Private Homily: 12th Sunday of Ordinary Time – Year A - Fr. Matthew Charlesworth, S.J.

Homily: 12th Sunday of Ordinary Time – Year A6 min read

Homily: 12th Sunday of Ordinary Time – Year A6 min read

Sunday, June 21, 2020 | Ordinary Time
TWELFTH SUNDAY IN ORDINARY TIME
Year A | Roman Missal | Lectionary

First Reading Jeremiah 20:10–13
Response Psalm 69:14c
Psalm Psalm 69:8–10, 14, 17, 33–35
Second Reading Romans 5:12–15
Gospel Acclamation John 15:26b, 27a
Gospel Matthew 10:26–33

Preached for the Jesuit Institute for their Sunday Reflection, and filmed at the chapel of the St Ignatius Jesuit Community in Johannesburg in the Archdiocese of Johannesburg.


Today’s first reading contains a word that has taken on new dimensions and has been felt more often in these days than in the past. “Terror is on every side!” We currently are continuing to face the terror of a pandemic. And that’s been enough to make us all anxious and fearful. But even before COVID-19, we knew that terror was a reality in our world. Terrorism is real, and after 9/11, we all felt the effects of terrorism in our daily life. But terrorism is a label of fear. The fear comes from two places: not only from the gravity of the terrorist act, but also from its utter unpredictability.

“Terror is on every side” was the cry of Jeremiah the prophet in our first reading. Jeremiah was not a confident prophet – he didn’t really want to be one. He would have opted out if he could have, but there was no side-stepping God’s will. Like in all our lives, sometimes, we’re in the wrong place at the wrong time. His life was one of suffering: he had to call out the sins of his contemporaries, he predicted the destruction of Jerusalem, and he was labelled a traitor to his country. He was pilloried and publicly punished. He spent his last years away from his homeland. Yet, through it all, he had an unwavering trust in the Lord who had called him. He had confidence only that neither he nor his cause should be abandoned.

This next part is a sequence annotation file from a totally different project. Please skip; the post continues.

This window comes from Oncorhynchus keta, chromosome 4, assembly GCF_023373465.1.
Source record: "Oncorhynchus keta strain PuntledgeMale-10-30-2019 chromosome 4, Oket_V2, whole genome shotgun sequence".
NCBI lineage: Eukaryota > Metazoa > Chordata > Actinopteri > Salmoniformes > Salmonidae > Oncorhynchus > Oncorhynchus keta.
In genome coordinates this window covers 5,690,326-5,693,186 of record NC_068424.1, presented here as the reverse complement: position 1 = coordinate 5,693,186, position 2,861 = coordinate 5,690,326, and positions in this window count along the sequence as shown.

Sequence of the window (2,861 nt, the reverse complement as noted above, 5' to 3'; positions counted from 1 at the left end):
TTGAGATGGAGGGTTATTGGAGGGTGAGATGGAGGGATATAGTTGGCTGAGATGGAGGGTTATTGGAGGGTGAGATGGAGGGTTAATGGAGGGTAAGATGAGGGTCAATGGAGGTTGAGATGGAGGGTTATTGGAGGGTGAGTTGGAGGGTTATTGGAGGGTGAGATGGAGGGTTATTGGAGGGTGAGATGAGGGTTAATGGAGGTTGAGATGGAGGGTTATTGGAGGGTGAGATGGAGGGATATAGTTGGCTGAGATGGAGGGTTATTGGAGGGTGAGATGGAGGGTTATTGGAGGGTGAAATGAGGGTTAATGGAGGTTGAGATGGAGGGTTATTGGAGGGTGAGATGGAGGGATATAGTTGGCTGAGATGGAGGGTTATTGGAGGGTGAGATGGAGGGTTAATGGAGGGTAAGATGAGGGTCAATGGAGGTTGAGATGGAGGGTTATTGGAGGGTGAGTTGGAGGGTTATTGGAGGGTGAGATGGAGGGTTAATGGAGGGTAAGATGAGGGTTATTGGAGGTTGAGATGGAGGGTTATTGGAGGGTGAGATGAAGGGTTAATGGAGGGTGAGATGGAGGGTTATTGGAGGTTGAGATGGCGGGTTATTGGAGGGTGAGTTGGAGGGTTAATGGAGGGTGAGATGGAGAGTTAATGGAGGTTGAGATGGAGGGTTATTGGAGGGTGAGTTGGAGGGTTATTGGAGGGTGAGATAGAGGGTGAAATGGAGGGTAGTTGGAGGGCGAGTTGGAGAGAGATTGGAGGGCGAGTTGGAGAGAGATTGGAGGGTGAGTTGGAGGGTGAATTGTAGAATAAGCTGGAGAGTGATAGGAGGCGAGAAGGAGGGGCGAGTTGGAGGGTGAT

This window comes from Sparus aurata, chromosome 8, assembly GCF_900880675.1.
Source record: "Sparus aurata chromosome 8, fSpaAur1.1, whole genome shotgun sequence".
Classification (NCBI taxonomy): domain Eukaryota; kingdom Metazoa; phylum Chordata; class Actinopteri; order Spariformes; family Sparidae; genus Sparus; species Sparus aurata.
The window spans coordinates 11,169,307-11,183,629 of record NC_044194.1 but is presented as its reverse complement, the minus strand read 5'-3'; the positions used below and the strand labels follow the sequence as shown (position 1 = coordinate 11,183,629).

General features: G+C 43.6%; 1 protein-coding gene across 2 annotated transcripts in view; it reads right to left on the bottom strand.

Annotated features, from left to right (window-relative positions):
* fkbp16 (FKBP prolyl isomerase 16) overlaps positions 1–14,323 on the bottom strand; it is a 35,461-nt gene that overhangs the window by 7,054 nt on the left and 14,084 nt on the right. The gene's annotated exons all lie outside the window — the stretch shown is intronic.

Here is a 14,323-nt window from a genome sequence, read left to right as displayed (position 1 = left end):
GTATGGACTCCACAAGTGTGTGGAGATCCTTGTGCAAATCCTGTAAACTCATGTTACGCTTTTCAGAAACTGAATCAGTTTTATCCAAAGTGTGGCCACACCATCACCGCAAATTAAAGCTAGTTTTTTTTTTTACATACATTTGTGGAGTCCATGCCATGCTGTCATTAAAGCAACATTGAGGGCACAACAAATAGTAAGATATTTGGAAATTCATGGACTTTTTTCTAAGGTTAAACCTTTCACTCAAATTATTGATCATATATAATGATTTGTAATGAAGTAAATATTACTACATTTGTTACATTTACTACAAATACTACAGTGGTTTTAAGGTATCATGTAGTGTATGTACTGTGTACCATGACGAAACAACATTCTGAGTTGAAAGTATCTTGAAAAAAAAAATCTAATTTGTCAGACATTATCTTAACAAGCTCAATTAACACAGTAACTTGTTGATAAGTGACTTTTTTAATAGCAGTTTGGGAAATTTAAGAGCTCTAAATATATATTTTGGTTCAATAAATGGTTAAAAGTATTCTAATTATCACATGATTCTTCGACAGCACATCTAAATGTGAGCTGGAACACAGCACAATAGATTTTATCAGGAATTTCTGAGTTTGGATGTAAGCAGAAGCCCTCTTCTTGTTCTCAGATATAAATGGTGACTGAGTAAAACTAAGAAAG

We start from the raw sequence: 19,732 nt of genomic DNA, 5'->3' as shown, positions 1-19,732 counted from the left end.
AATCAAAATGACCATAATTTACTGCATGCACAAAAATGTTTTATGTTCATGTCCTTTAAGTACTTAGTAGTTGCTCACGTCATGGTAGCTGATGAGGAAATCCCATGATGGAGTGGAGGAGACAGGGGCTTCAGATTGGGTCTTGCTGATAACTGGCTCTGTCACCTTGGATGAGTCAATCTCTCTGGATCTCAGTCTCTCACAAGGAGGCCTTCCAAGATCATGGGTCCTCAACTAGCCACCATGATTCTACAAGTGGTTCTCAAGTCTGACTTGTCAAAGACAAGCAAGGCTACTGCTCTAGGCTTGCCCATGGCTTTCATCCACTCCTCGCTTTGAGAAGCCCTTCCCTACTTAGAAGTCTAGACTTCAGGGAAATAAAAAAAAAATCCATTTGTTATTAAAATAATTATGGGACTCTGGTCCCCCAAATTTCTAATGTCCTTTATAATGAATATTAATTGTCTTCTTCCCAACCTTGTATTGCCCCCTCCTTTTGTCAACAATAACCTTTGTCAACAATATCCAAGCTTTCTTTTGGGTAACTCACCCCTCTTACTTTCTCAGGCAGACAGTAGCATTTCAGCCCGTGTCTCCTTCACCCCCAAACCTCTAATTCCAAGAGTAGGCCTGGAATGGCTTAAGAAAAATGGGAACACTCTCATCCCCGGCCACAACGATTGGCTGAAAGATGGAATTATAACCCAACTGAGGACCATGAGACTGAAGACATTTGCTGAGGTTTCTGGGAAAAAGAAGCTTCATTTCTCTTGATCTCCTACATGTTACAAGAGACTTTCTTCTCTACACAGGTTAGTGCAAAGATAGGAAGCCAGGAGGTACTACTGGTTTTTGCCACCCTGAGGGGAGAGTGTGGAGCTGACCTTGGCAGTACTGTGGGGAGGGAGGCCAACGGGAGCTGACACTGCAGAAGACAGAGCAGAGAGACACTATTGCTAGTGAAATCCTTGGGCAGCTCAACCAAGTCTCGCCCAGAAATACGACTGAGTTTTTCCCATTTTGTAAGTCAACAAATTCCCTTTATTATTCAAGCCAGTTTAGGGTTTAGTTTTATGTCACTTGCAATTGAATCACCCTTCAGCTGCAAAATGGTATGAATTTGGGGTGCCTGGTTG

The early Church had its fair share of terror in condemnation and persecution. But the antidote was found in the words of Jesus at the end of today’s Gospel. “You are of more value than many sparrows.” God is always to be trusted and, regardless of the seriousness of the situation, God is present as a deliverer. Nothing—not even a strand of hair on one’s head—can be lost. Jesus tells us this, because our God is all-knowing and all-loving. This is a distinctively Jewish type of argument: namely, if God does X for an unimportant thing, how much more will he act for an important reason. If God cares for the little sparrows and even the tiny hairs of our heads, how much more will he watch over the lives of his Son’s disciples. How much more will he care for each one of us, who are infinitely loved by him? Can we trust in God as Jeremiah trusted in him?

COVID-19 has highlighted for us just how fragile life is. None of us really know what might happen next. Terrors and fears may come from a car accident, a doctor’s report, a defective plane, or a virulent pathogen. It may appear in a hi-jacker rushing the cockpit of a plane or a thief entering a darkened house. It may come from the fear of contracting an invisible disease, or of infecting those we love. But wherever terror comes from, our faith tells us that it never has the last word. Our life itself is but the prelude to an everlasting life with God, and no one can take that from us, for the Lord loves “to listen to the needy, and does not spurn his own in their chains,” as the psalmist said today. “O Lord, give us an increase of faith and a spirit of trust and confidence.” Help us to trust in the good of other people. Help us to be surprised not with fear but with gratitude for all that you’ve done in our lives.